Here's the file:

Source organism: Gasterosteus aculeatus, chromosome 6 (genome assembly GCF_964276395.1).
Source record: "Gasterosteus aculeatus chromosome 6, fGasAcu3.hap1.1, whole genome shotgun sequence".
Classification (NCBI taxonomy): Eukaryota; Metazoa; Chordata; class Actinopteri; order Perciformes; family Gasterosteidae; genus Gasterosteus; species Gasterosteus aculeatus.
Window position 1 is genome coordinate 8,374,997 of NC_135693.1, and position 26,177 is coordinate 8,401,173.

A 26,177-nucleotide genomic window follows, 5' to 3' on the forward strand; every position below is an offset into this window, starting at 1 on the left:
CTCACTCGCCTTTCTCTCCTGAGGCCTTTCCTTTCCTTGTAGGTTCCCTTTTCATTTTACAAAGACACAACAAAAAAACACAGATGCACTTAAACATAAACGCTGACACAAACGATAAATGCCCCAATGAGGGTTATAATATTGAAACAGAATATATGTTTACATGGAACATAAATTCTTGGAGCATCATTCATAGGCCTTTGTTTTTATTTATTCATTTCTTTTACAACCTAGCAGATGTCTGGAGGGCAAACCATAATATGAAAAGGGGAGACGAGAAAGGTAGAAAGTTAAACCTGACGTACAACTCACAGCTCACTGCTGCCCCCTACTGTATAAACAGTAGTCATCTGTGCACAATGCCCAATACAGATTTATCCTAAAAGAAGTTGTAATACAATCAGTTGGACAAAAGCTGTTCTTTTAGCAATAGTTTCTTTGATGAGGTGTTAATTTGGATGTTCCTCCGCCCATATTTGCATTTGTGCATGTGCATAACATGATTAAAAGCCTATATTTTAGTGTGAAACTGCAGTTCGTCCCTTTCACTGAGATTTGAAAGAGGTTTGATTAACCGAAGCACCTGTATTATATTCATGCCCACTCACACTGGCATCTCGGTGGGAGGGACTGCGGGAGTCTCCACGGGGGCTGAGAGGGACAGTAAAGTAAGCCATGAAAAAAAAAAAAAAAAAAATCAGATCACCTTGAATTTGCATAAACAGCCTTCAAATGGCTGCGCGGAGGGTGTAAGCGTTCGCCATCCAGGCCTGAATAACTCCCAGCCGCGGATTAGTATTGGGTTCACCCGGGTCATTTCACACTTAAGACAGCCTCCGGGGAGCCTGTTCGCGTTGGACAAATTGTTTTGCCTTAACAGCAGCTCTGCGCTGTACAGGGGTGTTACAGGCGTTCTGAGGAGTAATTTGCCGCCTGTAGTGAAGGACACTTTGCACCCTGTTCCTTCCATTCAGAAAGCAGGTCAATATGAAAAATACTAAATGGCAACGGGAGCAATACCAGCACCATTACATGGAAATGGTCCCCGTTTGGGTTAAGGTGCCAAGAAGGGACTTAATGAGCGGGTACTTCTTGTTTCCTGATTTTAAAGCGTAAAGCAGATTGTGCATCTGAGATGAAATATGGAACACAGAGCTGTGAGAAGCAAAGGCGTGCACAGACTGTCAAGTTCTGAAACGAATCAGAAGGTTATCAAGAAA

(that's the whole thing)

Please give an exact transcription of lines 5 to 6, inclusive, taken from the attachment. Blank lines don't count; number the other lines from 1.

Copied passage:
A 26,177-nucleotide genomic window follows, 5' to 3' on the forward strand; every position below is an offset into this window, starting at 1 on the left:
CTCACTCGCCTTTCTCTCCTGAGGCCTTTCCTTTCCTTGTAGGTTCCCTTTTCATTTTACAAAGACACAACAAAAAAACACAGATGCACTTAAACATAAACGCTGACACAAACGATAAATGCCCCAATGAGGGTTATAATATTGAAACAGAATATATGTTTACATGGAACATAAATTCTTGGAGCATCATTCATAGGCCTTTGTTTTTATTTATTCATTTCTTTTACAACCTAGCAGATGTCTGGAGGGCAAACCATAATATGAAAAGGGGAGACGAGAAAGGTAGAAAGTTAAACCTGACGTACAACTCACAGCTCACTGCTGCCCCCTACTGTATAAACAGTAGTCATCTGTGCACAATGCCCAATACAGATTTATCCTAAAAGAAGTTGTAATACAATCAGTTGGACAAAAGCTGTTCTTTTAGCAATAGTTTCTTTGATGAGGTGTTAATTTGGATGTTCCTCCGCCCATATTTGCATTTGTGCATGTGCATAACATGATTAAAAGCCTATATTTTAGTGTGAAACTGCAGTTCGTCCCTTTCACTGAGATTTGAAAGAGGTTTGATTAACCGAAGCACCTGTATTATATTCATGCCCACTCACACTGGCATCTCGGTGGGAGGGACTGCGGGAGTCTCCACGGGGGCTGAGAGGGACAGTAAAGTAAGCCATGAAAAAAAAAAAAAAAAAAATCAGATCACCTTGAATTTGCATAAACAGCCTTCAAATGGCTGCGCGGAGGGTGTAAGCGTTCGCCATCCAGGCCTGAATAACTCCCAGCCGCGGATTAGTATTGGGTTCACCCGGGTCATTTCACACTTAAGACAGCCTCCGGGGAGCCTGTTCGCGTTGGACAAATTGTTTTGCCTTAACAGCAGCTCTGCGCTGTACAGGGGTGTTACAGGCGTTCTGAGGAGTAATTTGCCGCCTGTAGTGAAGGACACTTTGCACCCTGTTCCTTCCATTCAGAAAGCAGGTCAATATGAAAAATACTAAATGGCAACGGGAGCAATACCAGCACCATTACATGGAAATGGTCCCCGTTTGGGTTAAGGTGCCAAGAAGGGACTTAATGAGCGGGTACTTCTTGTTTCCTGATTTTAAAGCGTAAAGCAGATTGTGCATCTGAGATGAAATATGGAACACAGAGCTGTGAGAAGCAAAGGCGTGCACAGACTGTCAAGTTCTGAAACGAATCAGAAGGTTATCAAGAAA